Conebeam CT aids removal of rare ectopic molar in maxillary sinus

By Melissa Busch, AuntMinnie.com staff writer

May 26, 2020 -- Conebeam CT (CBCT) helped clinicians remove an ectopic third molar and an infected cyst from a patient's maxillary sinus, which is a rare site for a tooth to erupt, according to a recent case report published on the open-access platform F1000Research.

The case showcases the importance of using the appropriate tools to evaluate patients and to prepare clinicians for procedures, according to the authors.

"The CBCT assessment of our case allowed us to precisely locate the ectopic molar and showed the exact extension and effect of the associated pericoronal lesion on the surrounding structures," wrote the group, led by Khairy Elmorsy, DMD, of the oral and maxillofacial surgery department at Cairo University (F1000Res, April 16, 2020).

Multiplanar CBCT sections showing the posterosuperior position of the ectopic molar inside the maxillary sinus with associated lesion that surrounds the crown of the tooth
Multiplanar CBCT sections: (a) three-dimensional, (b) sagittal, (c, d) axial, and (e) coronal slices showing the posterosuperior position of the ectopic molar inside the maxillary sinus with associated lesion that surrounds the crown of the tooth. All images courtesy of Khairy Elmorsy, DMD, et al. Licensed under CC BY-NC 4.0.

The development of ectopic teeth in nondental areas, specifically the maxillary sinus, is rare. A review of scientific journals revealed reports of only 51 patients having ectopic teeth in the maxillary sinus. Third molars represented the higher prevalence of ectopic teeth, accounting for 21 of the cases, the authors wrote.

Though the cause of ectopic eruptions is unclear, some are the result of a developmental condition, such as cleft palate, or a pathological process, such as the development of large cysts, that can push tooth buds to unusual places. Though panoramic x-rays are routinely used to examine this type of eruption, CBCT helps better localize the ectopic tooth and assess any associated lesions before a patient undergoes surgery.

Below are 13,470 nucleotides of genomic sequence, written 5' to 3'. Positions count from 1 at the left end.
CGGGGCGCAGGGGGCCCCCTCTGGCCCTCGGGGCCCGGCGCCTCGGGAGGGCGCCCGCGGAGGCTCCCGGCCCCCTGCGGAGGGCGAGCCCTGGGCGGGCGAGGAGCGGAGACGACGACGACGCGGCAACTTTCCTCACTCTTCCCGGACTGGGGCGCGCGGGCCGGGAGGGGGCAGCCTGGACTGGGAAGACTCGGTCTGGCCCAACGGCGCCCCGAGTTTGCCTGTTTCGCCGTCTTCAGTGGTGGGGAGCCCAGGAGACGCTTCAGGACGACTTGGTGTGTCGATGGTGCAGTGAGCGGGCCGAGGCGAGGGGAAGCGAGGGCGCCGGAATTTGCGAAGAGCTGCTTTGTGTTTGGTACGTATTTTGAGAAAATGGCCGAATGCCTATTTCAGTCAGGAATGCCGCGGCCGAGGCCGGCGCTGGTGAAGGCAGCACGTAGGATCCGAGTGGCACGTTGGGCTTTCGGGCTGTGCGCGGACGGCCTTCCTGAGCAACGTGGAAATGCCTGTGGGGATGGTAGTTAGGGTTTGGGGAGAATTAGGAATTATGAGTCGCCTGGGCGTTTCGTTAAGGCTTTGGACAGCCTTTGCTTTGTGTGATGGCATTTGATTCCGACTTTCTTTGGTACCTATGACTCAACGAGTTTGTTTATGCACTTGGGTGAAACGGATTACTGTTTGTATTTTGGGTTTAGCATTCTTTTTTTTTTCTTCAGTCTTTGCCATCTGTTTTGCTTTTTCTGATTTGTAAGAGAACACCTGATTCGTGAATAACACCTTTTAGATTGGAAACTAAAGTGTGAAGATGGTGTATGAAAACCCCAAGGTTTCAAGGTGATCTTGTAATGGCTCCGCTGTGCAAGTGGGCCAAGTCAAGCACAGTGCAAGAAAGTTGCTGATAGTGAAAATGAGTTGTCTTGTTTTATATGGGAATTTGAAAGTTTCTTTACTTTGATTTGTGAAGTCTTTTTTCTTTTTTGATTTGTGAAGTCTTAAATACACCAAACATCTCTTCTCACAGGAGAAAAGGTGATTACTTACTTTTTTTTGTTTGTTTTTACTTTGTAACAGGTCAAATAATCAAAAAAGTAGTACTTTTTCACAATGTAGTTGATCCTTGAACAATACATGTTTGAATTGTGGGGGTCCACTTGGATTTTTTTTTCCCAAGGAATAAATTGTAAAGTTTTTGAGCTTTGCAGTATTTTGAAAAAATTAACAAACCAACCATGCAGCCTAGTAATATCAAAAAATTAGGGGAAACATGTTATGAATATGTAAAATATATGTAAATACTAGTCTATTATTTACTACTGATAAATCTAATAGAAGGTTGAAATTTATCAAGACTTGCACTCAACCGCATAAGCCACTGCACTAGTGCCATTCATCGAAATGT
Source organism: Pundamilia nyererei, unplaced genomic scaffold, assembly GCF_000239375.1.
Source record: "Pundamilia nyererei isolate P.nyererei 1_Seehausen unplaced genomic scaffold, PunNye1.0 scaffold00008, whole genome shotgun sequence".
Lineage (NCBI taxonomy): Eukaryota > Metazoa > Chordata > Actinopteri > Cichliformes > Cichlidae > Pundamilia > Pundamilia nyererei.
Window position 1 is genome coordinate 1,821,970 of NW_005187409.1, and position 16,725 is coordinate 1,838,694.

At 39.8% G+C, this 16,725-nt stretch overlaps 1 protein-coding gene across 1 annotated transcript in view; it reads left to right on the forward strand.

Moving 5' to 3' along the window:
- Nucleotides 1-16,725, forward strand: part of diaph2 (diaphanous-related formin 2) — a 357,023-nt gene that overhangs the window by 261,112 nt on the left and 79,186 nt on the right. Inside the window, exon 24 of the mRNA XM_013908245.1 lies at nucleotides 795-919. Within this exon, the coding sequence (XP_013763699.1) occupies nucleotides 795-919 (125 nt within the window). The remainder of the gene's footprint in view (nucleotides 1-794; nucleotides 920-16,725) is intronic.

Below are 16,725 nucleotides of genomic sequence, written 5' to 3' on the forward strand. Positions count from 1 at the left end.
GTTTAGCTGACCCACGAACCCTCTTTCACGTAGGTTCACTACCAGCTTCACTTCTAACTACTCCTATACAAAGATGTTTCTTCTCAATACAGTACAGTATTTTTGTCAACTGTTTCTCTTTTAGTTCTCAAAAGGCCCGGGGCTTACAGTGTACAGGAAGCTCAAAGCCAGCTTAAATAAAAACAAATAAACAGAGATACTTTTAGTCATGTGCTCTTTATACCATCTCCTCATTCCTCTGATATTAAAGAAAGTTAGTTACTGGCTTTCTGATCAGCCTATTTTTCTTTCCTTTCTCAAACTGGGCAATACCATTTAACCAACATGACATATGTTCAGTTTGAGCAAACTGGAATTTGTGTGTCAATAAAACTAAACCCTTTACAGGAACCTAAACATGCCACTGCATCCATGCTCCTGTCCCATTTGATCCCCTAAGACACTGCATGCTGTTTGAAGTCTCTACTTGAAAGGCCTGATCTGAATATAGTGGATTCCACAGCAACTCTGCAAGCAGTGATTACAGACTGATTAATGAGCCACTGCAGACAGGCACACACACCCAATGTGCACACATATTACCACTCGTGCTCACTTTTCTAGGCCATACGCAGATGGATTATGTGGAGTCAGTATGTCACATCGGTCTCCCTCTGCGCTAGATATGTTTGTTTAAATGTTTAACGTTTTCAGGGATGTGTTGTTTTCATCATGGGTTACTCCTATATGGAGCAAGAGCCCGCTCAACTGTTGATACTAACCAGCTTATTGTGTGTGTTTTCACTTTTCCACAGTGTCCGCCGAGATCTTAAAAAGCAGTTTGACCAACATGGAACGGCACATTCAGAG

A bad taste and a foul odor

In the current case, a 13-year-old girl visited an oral and maxillofacial surgery clinic after she experienced discharge, which had a nasty taste and foul smell, that oozed from her upper right second molar for about two weeks, according to Elmorsy and colleagues.

Oral surgeons examined her and found no caries or internal or external swelling. However, a panoramic x-ray showed an ectopic eruption of her right maxillary third molar in her maxillary sinus. A hyperdense lesion surrounded her molar's crown, the authors wrote.

To get a better view, the patient underwent a CBCT scan. The scan showed that the teenager's ectopic third molar had incompletely formed roots located in the posterosuperior aspect of the right maxillary sinus with a close approximation to the orbital floor superiorly and pterygoid plates posteriorly. The lesion measured 23 × 36 × 35 mm, occupied almost the entire cavity of her right maxillary sinus, caused mediolateral expansion of the alveolar ridge, and encapsulated the tooth. The scan also showed how the lesion was obliterating the right maxillary sinus floor and buccal cortical plate. This explained why the girl was experiencing discharge, the authors noted.

Treatment strategy

The removed underdeveloped ectopic molar and cystic lining.
The removed underdeveloped ectopic molar and cystic lining.

The patient underwent a lateral sinus antrostomy, which involves entering the maxillary sinus via the canine fossa, based on the exam and imaging results. The surgeon drained pus from the cystic lining and then removed the cyst, its lining, and the ectopic molar. The patient was prescribed antibiotics and acetaminophen and was given one dose of steroids to prevent her cheek from swelling.

She recovered without further incident. During a three-month follow-up visit, she underwent another CBCT scan that showed some bone formation in the mediolateral dimension, which indicated that the bone had started to heal.

A valuable resource

Enhanced imaging such as CBCT is becoming an increasingly important tool for dentists. Scans aid dentists in diagnosing patients and developing treatment plans, according to the authors.

"[The CBCT assessment] allowed the preoperative identification of the cause of the purulent discharge and aided the surgeon during the surgical procedure, mainly to avoid any surgical complications due to the proximity to the orbital floor and pterygoid plates," they wrote.


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